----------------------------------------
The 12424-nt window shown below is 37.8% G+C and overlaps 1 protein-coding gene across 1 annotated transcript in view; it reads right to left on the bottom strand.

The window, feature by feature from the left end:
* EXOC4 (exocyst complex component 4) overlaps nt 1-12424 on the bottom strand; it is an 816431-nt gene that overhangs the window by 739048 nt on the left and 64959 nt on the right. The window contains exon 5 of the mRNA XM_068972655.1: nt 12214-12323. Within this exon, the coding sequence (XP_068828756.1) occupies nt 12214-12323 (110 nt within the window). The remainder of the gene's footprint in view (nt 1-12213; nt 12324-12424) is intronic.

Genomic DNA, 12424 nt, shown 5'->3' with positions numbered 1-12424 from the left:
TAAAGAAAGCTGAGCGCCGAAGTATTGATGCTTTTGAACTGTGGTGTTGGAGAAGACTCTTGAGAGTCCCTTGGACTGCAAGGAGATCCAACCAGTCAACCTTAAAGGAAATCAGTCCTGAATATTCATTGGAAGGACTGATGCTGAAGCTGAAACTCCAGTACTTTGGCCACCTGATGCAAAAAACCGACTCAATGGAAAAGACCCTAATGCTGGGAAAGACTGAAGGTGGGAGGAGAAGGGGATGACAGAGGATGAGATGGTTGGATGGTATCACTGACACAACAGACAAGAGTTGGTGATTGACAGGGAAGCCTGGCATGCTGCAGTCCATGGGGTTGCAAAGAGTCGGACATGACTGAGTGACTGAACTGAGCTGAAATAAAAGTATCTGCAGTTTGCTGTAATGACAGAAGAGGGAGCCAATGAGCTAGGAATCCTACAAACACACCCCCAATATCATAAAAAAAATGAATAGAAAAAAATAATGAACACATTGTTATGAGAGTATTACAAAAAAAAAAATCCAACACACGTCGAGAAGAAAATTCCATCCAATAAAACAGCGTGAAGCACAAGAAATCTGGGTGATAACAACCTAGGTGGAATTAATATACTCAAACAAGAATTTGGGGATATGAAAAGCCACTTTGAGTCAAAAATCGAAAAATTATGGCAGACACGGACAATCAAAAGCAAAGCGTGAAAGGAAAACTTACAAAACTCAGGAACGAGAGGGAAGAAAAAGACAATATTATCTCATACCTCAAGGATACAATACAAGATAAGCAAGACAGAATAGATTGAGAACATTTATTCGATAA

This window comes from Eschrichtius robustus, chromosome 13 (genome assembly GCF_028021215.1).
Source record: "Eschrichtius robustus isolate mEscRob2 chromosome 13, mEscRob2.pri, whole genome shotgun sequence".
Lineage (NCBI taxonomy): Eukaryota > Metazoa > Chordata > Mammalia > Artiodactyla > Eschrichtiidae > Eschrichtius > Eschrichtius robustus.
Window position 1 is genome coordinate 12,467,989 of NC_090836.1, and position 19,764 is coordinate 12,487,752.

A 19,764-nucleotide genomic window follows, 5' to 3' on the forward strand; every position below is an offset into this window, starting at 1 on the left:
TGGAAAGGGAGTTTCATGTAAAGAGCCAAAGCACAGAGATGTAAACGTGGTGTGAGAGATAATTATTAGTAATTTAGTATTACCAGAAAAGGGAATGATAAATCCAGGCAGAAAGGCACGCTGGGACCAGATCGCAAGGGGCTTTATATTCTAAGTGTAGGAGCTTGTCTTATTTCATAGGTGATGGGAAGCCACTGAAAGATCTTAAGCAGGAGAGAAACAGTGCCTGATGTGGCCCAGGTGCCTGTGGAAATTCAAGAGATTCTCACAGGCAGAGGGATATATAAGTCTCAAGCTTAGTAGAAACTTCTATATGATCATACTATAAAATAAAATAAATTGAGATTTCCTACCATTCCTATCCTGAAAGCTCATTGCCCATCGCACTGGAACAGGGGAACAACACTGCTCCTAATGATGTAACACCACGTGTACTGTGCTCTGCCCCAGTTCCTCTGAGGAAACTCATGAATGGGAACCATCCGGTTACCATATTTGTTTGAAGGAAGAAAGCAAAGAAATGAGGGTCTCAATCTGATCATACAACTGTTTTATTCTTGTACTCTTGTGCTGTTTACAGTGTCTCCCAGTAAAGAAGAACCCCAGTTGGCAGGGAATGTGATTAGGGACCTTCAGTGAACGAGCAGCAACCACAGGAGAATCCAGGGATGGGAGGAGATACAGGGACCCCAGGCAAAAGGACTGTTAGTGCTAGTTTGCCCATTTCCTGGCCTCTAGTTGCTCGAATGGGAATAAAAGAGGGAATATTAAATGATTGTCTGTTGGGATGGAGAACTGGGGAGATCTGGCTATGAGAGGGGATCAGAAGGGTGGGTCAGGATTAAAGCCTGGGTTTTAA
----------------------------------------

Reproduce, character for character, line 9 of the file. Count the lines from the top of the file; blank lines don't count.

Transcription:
Window position 1 is genome coordinate 12,467,989 of NC_090836.1, and position 19,764 is coordinate 12,487,752.